- Baltic-Finnic languages
Infobox Language family
Fennoscandia, Baltic states, Southwestern and Southeastern Russia
South Estonian language
iso2=fiuThe Baltic-Finnic languages, spoken around the
Baltic Seaby about 7 million people, are a branch of Finnic languagesbelonging to the Finno-Ugricgroup of the Uralic language family. The Finnic division of the language groups includes: Baltic-Finnic languages, Volga-Finnic languages, Permicand Samitogether with the Ugricdivision of Hungarian and the Ob-Ugriclanguages Mansi(Vogul) and Khanty(Ostyak) make the Finno-Ugric group of the Uralic language family. [ [http://concise.britannica.com/ebc/article-9364459/Finno-Ugric-languages Finno-Ugric languages at] concise.britannica]
The major modern representatives of Baltic-Finnic languages are Finnish and Estonian, the official languages of their respective nation states. [http://www.britannica.com/eb/article-9034305/Finnic-Peoples Finnic Peoples] at
Encyclopædia Britannica] The other Finnic languages in the Baltic Sea region are Ingrian, Karelian, Ludic, Veps, Votic, spoken around the Gulf of Finlandand Lakes Onegaand Ladoga. The Seto languageand Võro are spoken in south-eastern Estoniaand Livonian in parts of Latvia. Meänkieli(in northern Sweden) and Kven (in northern Norway) are Finnish dialects that the Scandinavian countries of Sweden and Norway have given a legal status of independent languages. They are mutually intelligible with Finnish.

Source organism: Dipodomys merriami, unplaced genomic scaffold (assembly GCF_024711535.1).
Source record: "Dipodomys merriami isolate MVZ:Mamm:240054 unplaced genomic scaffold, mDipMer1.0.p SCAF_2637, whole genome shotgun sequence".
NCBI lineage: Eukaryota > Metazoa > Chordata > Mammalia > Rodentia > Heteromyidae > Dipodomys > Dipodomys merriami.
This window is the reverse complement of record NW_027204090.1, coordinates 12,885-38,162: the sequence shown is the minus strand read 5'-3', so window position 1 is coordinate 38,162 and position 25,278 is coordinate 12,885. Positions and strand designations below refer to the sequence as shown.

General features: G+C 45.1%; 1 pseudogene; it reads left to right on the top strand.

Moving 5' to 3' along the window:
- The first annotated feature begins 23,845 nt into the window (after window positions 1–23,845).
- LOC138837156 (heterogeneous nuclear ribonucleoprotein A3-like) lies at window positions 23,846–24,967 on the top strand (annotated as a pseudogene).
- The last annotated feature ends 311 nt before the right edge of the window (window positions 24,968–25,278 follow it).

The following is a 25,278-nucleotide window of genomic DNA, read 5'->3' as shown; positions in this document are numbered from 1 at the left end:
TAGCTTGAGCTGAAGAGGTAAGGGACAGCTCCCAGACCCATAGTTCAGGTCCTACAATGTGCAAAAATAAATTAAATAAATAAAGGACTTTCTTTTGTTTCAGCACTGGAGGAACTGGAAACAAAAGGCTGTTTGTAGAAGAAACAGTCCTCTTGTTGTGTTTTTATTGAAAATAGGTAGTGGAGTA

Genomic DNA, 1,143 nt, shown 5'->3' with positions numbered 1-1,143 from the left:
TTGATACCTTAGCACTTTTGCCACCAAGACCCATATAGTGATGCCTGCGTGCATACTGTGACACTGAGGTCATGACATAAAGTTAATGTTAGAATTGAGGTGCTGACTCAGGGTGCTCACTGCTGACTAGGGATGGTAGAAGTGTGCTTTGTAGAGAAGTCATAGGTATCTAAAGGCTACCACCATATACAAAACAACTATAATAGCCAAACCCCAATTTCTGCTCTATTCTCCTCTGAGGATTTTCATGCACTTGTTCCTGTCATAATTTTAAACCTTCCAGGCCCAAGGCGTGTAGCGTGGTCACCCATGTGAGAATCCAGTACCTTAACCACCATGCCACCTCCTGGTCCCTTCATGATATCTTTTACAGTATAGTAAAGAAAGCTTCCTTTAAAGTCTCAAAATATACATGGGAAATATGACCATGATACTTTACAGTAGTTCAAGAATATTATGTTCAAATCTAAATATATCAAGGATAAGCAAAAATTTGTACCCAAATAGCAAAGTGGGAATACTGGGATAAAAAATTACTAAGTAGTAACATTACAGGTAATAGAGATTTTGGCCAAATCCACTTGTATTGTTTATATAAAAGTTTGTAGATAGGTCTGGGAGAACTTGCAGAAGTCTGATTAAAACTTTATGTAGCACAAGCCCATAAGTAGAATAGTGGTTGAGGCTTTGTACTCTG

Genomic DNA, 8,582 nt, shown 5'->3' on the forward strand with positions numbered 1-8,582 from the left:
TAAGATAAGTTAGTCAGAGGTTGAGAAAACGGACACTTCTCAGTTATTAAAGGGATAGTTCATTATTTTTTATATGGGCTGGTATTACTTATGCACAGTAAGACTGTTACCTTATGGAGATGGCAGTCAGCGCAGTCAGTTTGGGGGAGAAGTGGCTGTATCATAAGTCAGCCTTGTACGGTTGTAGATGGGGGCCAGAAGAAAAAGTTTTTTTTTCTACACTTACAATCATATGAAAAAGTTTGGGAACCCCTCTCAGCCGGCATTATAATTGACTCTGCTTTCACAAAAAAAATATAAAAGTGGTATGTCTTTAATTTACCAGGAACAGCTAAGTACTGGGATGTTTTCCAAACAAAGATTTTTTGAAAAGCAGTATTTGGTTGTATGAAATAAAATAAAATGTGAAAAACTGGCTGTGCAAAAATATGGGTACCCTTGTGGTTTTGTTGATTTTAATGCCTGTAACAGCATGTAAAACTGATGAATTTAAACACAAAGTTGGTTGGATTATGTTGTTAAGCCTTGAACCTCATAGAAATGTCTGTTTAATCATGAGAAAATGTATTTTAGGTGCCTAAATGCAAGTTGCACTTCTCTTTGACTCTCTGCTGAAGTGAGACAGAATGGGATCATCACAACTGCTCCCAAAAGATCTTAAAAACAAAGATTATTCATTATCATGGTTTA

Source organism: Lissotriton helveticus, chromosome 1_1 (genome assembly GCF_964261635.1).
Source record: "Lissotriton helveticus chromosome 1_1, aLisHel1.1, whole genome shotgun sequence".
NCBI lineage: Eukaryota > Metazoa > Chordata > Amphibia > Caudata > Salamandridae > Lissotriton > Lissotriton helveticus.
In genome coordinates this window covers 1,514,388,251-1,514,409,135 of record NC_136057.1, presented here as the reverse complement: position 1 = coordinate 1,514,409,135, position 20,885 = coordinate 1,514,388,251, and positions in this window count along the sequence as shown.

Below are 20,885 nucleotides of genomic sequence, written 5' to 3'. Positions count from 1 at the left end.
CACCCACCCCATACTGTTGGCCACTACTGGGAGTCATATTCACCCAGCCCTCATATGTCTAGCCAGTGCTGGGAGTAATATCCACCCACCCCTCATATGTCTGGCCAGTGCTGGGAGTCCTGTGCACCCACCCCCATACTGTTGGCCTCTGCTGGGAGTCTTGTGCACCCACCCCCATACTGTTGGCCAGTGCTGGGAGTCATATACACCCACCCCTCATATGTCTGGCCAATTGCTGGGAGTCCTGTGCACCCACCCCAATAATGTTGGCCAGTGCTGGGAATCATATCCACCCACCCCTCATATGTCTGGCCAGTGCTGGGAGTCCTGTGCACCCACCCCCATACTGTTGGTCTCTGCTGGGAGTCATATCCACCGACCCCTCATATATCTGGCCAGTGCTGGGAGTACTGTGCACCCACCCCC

There is no
grammatical genderin Baltic-Finnic languages, nor are there articles nor definite or indefinite forms. [http://books.google.com/books?id=TM2NQ78dP2wC&printsec The Uralic Languages: Description, History and Foreign Influences By Denis Sinor] ISBN 9004077413]
The morphophonology (the way the grammatical function of a